Mention must also be made of the massive increase in the destructive power of weapons for use in warfare. Despite recent encouraging steps aimed at reducing the arsenal of nuclear weapons, the stockpile in existence is still more than sufficient to destroy the biosphere as a system capable of supporting humanity.

Ecological certainties and uncertainties

No one knows precisely how urgent the problem is. Late in 1992, a group of 1575 scientists (including 101 Nobel Laureates), representing the Union of Concerned Scientists, issued a statement entitled World scientists� warning to humanity. To quote from the press release that accompanied the publication of this document:

�The appeal focuses on the environmental and resource damage caused by overconsumption in the industrialized countries - the world�s largest polluters - and the pressures on the environment caused by poverty and spiralling populations in the developing world. The scientists emphasize the urgency of the problem. As they note in the appeal, �No more than one or a few decades remain before the chance to avert the threats that we now confront will be lost and the prospects for humanity immeasurably diminished�.�

As in all reform movements, these people are countered by others who call them alarmists, prophets of doom, Cassandras and Jeremiahs (possibly forgetting that both Cassandra and Jeremiah turned out to be right).

There are, of course, uncertainties. The scientists sounding the warnings may be mistaken. They may be mistaken in either direction. Ozone is disappearing from the stratosphere faster than was predicted a few years ago.

Four things, however, are certain:

1. There are limits to the absorptive capacity6, resilience and adaptability of living systems. This principle applies as much to the biosphere as a whole as it does to local ecosystems and individual living organisms.

2. The present pattern of resource and energy use and of waste production in high-energy societies is not sustainable ecologically. If it is not brought under control through deliberate societal action it will come to an end either as the result of exhaustion of resources or, more likely and more seriously, as the consequence of irreversible changes in the biosphere caused by the waste products of technological processes.

3. Significant changes in the biosphere due to human activities have recently become evident at regional and global levels. These include the depletion of the ozone layer, suggestive signs of the predicted greenhouse warming effect, the effects of acid rain in Europe and North America, extensive desertification in arid regions and widespread changes in the oceans.

4. Warnings that we are fast approaching the limits of tolerance of the biosphere as a system capable of supporting humankind are being sounded by an increasing number of people who are familiar with the relevant ecological facts and principles.

The uncertainties include:

1. How much longer the biosphere, as a system capable of supporting humankind, will be able to survive the increasing ecological load that is being imposed on it by modern human society. At one extreme there are those who believe that it is already too late to attempt evasive action, and that the human species will not last more than 50 to 150 years. Others are more optimistic and take the view that a rapid adaptive response to the ecological predicament, involving drastic reductions in fossil fuel use and effective control of CFCs and other harmful chemicals, could save the situation. And there are a few who are not convinced that a serious problem exists.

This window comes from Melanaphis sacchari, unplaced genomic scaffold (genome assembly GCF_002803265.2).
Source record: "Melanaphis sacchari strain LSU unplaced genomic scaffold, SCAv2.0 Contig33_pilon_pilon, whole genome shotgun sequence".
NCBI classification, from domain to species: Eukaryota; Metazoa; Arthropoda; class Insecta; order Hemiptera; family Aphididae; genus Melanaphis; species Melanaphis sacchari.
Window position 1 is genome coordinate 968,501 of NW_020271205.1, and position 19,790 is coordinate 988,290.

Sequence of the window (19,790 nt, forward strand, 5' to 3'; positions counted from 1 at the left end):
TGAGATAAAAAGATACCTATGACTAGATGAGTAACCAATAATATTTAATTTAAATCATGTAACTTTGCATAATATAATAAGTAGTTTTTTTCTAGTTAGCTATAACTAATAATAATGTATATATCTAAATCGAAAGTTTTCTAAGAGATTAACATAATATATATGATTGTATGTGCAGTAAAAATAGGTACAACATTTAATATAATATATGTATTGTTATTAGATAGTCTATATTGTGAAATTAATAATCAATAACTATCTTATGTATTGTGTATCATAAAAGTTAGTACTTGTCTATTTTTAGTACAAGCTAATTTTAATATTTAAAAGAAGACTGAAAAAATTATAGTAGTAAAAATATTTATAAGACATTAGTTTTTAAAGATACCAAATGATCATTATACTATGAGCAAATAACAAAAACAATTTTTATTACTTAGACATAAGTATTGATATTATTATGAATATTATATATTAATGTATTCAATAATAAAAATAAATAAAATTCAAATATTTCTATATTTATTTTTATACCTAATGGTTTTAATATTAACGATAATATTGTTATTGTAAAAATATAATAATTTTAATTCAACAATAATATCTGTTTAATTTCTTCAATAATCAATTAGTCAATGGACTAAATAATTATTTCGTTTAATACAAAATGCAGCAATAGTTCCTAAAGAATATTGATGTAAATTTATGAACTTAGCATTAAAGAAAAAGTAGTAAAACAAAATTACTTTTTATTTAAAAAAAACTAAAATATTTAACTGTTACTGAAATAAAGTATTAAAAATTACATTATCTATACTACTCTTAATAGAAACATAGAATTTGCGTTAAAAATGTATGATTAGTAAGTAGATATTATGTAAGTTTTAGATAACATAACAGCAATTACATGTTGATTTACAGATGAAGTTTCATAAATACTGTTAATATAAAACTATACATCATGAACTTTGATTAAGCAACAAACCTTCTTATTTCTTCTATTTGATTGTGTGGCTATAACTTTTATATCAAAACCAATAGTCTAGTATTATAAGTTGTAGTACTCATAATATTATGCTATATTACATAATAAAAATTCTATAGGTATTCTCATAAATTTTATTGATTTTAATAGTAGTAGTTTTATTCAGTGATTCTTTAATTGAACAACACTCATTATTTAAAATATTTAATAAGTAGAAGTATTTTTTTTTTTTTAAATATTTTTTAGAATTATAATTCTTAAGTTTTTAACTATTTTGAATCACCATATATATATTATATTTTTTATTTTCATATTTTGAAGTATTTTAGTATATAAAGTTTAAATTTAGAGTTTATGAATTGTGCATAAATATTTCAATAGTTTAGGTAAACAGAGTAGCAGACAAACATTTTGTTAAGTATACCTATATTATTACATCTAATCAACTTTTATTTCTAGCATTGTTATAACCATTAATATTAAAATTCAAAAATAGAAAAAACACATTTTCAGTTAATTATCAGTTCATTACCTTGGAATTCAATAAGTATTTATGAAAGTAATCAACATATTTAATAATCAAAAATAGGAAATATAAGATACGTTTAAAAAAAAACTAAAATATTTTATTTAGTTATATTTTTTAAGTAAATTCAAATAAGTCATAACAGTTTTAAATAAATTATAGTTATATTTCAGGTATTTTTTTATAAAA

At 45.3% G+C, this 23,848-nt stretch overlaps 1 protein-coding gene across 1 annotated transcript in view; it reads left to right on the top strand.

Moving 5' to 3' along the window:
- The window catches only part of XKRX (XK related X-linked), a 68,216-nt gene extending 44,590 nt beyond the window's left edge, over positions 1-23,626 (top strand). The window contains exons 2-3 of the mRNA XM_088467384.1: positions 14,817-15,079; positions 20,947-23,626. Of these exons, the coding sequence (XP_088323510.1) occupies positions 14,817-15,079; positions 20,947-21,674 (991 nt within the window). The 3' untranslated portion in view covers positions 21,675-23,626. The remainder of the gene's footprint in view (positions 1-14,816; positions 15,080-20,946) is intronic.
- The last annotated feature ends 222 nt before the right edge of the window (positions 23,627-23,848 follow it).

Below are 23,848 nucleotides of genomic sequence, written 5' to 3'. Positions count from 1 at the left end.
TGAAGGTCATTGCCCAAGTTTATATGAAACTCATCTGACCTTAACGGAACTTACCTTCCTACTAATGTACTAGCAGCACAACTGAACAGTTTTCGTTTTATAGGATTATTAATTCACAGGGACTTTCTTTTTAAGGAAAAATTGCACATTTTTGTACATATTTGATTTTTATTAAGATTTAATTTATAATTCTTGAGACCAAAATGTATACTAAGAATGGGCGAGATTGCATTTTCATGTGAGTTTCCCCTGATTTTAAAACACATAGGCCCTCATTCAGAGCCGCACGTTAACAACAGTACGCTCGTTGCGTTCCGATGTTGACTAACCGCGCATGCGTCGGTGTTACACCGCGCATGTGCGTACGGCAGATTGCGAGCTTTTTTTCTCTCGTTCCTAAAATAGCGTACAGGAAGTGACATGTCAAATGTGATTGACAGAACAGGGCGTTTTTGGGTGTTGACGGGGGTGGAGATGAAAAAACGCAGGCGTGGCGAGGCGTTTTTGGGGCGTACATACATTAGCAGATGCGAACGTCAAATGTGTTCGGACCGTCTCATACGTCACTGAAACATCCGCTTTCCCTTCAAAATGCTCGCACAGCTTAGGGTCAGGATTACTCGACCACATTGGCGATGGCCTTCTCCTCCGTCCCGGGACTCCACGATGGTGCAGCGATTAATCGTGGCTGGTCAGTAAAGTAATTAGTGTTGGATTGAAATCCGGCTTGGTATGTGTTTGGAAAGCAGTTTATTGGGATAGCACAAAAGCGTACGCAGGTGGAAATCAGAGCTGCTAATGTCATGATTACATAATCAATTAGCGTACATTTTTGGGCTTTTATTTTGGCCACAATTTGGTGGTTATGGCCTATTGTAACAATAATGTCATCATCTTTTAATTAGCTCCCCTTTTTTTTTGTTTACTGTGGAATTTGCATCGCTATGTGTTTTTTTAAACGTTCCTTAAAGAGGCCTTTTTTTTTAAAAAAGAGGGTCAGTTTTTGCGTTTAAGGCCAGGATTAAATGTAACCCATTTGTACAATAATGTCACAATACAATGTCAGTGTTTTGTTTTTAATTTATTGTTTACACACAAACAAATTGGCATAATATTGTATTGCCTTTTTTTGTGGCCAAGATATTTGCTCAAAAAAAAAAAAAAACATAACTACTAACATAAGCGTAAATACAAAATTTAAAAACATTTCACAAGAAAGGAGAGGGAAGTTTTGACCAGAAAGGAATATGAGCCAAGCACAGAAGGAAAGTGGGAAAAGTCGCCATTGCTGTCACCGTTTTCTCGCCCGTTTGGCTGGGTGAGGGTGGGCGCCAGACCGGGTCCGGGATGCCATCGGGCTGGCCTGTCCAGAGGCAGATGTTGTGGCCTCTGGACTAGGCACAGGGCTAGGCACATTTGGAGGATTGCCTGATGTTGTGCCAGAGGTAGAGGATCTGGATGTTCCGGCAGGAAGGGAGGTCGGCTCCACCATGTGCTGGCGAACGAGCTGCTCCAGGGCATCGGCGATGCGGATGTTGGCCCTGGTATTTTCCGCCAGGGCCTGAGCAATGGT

2. Which specific ecological change (or changes) represents (or represent) the greatest threat to the system. At present the effect of CFCs on UV radiation and the impact on climate of carbon dioxide and other greenhouse gases are the main contenders.

Possibilities for the future

Broadly speaking, three possibilities exist for the future of humanity.

First, the biosphere may lose its capacity to support humans, bringing about the early extinction of our species.

Second, there might occur a major ecological catastrophe, or series of catatrophes, leaving a few pockets of surviving humans to eke out a living here or there in the biosphere.

The third possibility is that the dominant culture of the modern high-energy societies undergoes a rapid transformation, involving wide appreciation of the ecological impossibility of maintaining �business as usual� indefinitely. If this happens in time, a new ecological Phase 5 society might emerge, - a truly biosensitive society that satisfies the biological needs both of all sections of the human population and of the ecosystems of the biosphere on which thay depend.

4. Australians and the biosphere

Regional situation

Historically the ecology of humans in Australia has differed from that in other parts of the world in that a pure hunter-gatherer situation persisted here until only about two hundred years ago. Since then the economy has been transformed to that of a typical ecological Phase 4 society. These two centuries have seen major changes in the patterns of health and disease of humans living in Australia. Before Europeans came, the causes of ill health and death were those typical of hunter-gatherer populations - that is, mainly injuries and infected wounds.

Between the time of arrival of the first Europeans and the present there was a period when the health and disease patterns of the human population were more like those typical of early urban societies, in that the main cause of death was contagious disease, associated sometimes with malnutrition. At present, cardiovascular disease and cancer account for nearly three quarters of deaths, and mild virus infections are one of the main causes of sickness.